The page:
OLIVO, R.; SHIMOKOMAKI, M. Carnes: no caminho da pesquisa. 2.ed. Cacoal do Sul: Imprint, 2002. 155p.         [ Links ]

SCOTT, M.L.; NESHEIN, M.C.; YOUNG, R.J. Nutrition of the chicken. 3.ed. Ithaca: M.L. SCOTT & Associates, 1982. 562p.         [ Links ]

SPELMAN, K.; BURNS, J.J.; NICHOLS, D. et al. Modulation of cytokine expression by traditional medicines: a review of herbal immunomodulators. Alternative Medicine Review, v.11, n.2, 2006.         [ Links ]

TURNER, J.L.; DRITZ, S.S.; HIGGINS, J.J. et al. Effects of Ascophyllum nodosum extract on growth performance and immune function of young pigs challenged with Salmonella typhimurium. Journal of Animal Science, v.80, p.1947-1953, 2002.         [ Links ]

UTIYAMA, C.E.; OETTING, L.L.; GIANI, P.A. et al. Efeitos de antimicrobianos, prebióticos, probióticos e extratos vegetais sobre a microbiota intestinal, a freqüência de diarréia e o desempenho de leitões recém-desmamados. Revista Brasileira de Zootecnia, v.35, n.6, p.2359-2367, 2006.         [ Links ]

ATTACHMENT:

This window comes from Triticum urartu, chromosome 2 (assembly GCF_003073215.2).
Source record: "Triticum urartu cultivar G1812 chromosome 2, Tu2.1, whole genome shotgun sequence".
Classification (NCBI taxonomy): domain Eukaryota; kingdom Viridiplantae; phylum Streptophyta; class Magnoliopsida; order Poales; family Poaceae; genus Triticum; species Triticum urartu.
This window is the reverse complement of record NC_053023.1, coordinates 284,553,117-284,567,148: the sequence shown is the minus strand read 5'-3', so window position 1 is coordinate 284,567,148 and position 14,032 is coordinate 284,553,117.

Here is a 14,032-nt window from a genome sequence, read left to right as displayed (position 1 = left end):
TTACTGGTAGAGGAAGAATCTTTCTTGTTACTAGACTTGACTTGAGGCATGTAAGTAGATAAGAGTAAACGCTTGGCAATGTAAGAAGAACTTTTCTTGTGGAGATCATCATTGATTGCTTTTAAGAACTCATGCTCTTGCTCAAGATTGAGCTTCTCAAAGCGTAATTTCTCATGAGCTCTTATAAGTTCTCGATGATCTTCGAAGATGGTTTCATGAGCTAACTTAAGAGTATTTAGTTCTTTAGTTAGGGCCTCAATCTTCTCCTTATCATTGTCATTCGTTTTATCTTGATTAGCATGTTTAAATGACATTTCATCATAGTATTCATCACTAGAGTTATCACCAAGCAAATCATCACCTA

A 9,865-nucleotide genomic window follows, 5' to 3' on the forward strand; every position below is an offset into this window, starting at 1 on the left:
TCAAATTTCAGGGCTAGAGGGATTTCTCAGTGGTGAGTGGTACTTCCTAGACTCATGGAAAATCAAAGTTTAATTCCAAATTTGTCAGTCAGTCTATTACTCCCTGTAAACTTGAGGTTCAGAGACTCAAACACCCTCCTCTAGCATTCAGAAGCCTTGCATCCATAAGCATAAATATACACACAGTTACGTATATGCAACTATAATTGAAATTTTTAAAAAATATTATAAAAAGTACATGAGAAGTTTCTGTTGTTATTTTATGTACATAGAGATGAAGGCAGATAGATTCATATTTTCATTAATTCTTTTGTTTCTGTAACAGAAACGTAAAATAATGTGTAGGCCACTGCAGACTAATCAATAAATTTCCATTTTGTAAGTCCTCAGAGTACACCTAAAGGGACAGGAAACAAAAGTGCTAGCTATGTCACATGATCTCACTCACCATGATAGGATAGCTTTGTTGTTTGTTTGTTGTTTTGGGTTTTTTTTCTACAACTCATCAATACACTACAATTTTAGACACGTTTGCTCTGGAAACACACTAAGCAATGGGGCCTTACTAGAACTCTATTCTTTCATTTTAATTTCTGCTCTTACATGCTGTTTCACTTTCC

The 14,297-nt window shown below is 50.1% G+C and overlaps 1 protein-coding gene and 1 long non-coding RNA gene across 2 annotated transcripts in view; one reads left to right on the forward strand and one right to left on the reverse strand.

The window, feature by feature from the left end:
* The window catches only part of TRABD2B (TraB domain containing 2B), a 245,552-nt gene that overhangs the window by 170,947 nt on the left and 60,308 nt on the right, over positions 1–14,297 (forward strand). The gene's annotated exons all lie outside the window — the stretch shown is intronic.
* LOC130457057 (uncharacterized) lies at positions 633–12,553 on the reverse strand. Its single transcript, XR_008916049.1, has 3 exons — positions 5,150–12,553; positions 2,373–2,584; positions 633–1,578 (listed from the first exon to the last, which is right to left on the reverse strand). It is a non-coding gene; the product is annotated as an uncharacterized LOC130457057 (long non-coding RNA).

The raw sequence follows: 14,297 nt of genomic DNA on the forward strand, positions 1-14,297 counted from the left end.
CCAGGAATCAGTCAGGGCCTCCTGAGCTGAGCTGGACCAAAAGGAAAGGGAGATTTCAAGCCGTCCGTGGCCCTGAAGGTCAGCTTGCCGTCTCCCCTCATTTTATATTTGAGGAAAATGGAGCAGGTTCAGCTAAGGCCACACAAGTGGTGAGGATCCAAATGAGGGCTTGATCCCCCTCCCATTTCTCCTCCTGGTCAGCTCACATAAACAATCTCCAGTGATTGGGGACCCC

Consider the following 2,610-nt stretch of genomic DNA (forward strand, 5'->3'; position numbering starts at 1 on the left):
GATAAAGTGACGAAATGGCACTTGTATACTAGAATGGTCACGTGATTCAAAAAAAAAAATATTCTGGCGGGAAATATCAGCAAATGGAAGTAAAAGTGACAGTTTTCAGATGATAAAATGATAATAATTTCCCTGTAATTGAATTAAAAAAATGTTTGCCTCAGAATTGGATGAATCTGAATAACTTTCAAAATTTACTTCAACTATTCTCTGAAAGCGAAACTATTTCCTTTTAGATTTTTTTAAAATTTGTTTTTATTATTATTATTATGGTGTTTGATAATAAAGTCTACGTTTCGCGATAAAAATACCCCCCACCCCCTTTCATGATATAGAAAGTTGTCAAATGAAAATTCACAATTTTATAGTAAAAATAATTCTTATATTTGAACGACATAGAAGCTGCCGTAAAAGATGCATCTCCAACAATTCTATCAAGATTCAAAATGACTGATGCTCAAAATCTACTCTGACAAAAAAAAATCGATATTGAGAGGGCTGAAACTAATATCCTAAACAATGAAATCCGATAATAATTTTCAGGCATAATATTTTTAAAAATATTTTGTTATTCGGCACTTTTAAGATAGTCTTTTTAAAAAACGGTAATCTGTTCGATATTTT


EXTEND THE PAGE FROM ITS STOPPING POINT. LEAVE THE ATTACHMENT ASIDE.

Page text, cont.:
VYNCKE, B.W. Direct determination of the thiobarbituric acid value in trichloracetic acid extracts of fish as a measure of oxidative rancidity. Fette Seifen Anstrichmittel, v.72, n.12, p.1084-1087, 1970.         [ Links ]

ZANI, J.L.; DA CRUZ, F.W.; DOS SANTOS, A.F. et al. Effect of probiotic cenbiot on the control of diarrhoea and feed efficiency in pigs. Journal of Applied Microbiology, v.84, p.68-71, 1998.         [ Links ]

 

 

Received April 28, 2011
Accepter September 4, 2012

 

 

Corresponding author: adsamore@usp.br
1 Project funded by FAPESP.

Creative Commons License All the contents of this journal, except where otherwise noted, is licensed under a Creative Commons Attribution License